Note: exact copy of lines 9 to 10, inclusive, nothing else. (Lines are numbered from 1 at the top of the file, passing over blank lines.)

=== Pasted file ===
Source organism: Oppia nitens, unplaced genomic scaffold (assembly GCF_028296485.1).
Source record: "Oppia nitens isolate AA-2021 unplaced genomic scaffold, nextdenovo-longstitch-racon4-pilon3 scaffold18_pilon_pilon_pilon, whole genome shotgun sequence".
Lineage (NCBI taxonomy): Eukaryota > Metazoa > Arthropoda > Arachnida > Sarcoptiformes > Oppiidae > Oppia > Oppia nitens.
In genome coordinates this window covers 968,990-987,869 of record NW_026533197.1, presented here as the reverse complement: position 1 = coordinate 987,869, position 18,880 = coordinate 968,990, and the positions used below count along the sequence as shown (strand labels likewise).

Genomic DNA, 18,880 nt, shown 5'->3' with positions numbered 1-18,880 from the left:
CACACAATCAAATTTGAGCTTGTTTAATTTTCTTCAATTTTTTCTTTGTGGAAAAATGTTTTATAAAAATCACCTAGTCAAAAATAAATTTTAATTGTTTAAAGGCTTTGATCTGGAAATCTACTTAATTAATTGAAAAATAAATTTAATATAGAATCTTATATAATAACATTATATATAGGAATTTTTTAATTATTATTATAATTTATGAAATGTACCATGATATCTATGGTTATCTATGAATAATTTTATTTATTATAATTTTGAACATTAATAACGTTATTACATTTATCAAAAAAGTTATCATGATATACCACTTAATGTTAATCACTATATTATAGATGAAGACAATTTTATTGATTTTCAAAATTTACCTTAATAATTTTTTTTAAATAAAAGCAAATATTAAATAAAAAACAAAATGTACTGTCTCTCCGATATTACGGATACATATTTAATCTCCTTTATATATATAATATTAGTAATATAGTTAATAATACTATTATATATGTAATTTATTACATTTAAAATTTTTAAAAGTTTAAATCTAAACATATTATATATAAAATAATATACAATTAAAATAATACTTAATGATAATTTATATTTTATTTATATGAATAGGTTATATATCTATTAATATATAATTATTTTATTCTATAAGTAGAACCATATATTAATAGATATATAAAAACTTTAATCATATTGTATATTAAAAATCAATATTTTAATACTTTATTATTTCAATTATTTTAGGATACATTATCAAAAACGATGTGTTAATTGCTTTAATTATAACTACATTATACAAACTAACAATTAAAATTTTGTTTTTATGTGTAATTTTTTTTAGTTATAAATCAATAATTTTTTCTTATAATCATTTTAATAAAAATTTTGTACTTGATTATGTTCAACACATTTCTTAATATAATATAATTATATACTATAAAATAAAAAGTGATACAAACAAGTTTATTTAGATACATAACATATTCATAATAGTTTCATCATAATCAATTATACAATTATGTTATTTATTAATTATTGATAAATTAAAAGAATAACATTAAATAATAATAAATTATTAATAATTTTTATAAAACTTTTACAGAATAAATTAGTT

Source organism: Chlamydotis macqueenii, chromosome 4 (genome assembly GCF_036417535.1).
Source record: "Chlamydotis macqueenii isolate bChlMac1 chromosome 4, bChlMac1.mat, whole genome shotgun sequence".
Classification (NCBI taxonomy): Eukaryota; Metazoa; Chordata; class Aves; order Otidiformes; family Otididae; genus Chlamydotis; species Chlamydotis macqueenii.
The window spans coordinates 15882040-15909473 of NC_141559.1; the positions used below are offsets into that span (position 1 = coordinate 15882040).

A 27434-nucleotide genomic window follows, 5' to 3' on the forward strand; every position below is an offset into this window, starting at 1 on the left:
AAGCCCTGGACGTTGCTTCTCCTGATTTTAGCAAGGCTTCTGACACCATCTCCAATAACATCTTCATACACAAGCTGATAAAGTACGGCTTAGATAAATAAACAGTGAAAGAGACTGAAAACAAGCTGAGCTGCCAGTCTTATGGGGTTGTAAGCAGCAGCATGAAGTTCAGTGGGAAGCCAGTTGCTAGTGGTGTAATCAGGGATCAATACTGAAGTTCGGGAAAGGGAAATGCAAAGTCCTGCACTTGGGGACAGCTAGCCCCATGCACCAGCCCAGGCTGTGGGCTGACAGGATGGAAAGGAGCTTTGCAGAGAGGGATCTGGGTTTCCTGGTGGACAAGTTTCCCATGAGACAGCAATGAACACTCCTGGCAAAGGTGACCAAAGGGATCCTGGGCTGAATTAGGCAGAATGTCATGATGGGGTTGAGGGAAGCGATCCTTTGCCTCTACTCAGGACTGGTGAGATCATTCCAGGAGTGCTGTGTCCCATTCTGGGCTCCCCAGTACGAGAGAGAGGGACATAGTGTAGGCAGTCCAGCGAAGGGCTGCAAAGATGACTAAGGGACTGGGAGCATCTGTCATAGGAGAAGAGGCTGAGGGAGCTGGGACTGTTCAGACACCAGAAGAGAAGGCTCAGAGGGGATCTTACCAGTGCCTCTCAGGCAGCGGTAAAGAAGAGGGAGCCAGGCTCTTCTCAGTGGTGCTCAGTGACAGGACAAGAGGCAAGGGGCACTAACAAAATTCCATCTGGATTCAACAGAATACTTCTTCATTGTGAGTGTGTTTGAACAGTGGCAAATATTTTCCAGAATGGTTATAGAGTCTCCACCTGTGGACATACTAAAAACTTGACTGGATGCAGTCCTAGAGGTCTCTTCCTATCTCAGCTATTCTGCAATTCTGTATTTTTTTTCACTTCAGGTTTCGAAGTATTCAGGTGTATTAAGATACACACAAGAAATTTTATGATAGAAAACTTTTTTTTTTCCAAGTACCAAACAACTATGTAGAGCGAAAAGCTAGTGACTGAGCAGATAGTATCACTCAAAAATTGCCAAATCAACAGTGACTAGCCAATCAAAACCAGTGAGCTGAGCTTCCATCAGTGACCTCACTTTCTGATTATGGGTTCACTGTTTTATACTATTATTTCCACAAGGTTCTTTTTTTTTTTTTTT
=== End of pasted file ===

Classification (NCBI taxonomy): Eukaryota; Metazoa; Chordata; class Aves; order Otidiformes; family Otididae; genus Chlamydotis; species Chlamydotis macqueenii.
The window spans coordinates 15882040-15909473 of NC_141559.1; the positions used below are offsets into that span (position 1 = coordinate 15882040).